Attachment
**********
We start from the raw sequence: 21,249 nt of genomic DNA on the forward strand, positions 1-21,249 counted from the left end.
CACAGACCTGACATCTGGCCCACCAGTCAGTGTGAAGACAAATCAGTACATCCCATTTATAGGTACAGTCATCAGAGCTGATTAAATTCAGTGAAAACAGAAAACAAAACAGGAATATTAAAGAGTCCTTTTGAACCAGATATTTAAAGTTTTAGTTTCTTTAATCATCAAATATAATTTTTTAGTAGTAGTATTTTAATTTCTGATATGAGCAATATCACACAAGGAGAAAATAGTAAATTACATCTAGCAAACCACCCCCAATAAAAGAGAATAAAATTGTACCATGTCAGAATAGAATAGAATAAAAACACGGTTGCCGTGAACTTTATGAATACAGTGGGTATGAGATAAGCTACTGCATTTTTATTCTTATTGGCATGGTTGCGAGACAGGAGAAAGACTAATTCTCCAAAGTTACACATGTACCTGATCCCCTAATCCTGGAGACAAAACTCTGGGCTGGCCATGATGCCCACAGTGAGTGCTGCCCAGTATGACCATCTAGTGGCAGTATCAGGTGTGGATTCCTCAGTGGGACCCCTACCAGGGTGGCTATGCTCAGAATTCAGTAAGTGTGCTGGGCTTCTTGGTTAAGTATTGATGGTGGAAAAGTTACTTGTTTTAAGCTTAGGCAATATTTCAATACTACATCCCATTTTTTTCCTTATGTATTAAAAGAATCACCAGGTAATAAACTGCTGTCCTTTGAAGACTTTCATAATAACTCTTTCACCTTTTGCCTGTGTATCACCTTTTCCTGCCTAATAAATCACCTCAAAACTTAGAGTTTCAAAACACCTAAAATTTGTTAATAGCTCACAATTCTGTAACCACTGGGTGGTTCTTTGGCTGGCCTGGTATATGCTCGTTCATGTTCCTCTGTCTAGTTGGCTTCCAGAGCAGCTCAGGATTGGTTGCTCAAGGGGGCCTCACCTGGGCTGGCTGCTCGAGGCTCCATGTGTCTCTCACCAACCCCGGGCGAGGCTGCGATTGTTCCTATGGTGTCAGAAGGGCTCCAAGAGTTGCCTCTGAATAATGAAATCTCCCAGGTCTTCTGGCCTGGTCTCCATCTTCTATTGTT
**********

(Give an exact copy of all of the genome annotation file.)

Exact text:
We start from the raw sequence: 21,249 nt of genomic DNA on the forward strand, positions 1-21,249 counted from the left end.
CACAGACCTGACATCTGGCCCACCAGTCAGTGTGAAGACAAATCAGTACATCCCATTTATAGGTACAGTCATCAGAGCTGATTAAATTCAGTGAAAACAGAAAACAAAACAGGAATATTAAAGAGTCCTTTTGAACCAGATATTTAAAGTTTTAGTTTCTTTAATCATCAAATATAATTTTTTAGTAGTAGTATTTTAATTTCTGATATGAGCAATATCACACAAGGAGAAAATAGTAAATTACATCTAGCAAACCACCCCCAATAAAAGAGAATAAAATTGTACCATGTCAGAATAGAATAGAATAAAAACACGGTTGCCGTGAACTTTATGAATACAGTGGGTATGAGATAAGCTACTGCATTTTTATTCTTATTGGCATGGTTGCGAGACAGGAGAAAGACTAATTCTCCAAAGTTACACATGTACCTGATCCCCTAATCCTGGAGACAAAACTCTGGGCTGGCCATGATGCCCACAGTGAGTGCTGCCCAGTATGACCATCTAGTGGCAGTATCAGGTGTGGATTCCTCAGTGGGACCCCTACCAGGGTGGCTATGCTCAGAATTCAGTAAGTGTGCTGGGCTTCTTGGTTAAGTATTGATGGTGGAAAAGTTACTTGTTTTAAGCTTAGGCAATATTTCAATACTACATCCCATTTTTTTCCTTATGTATTAAAAGAATCACCAGGTAATAAACTGCTGTCCTTTGAAGACTTTCATAATAACTCTTTCACCTTTTGCCTGTGTATCACCTTTTCCTGCCTAATAAATCACCTCAAAACTTAGAGTTTCAAAACACCTAAAATTTGTTAATAGCTCACAATTCTGTAACCACTGGGTGGTTCTTTGGCTGGCCTGGTATATGCTCGTTCATGTTCCTCTGTCTAGTTGGCTTCCAGAGCAGCTCAGGATTGGTTGCTCAAGGGGGCCTCACCTGGGCTGGCTGCTCGAGGCTCCATGTGTCTCTCACCAACCCCGGGCGAGGCTGCGATTGTTCCTATGGTGTCAGAAGGGCTCCAAGAGTTGCCTCTGAATAATGAAATCTCCCAGGTCTTCTGGCCTGGTCTCCATCTTCTATTGTT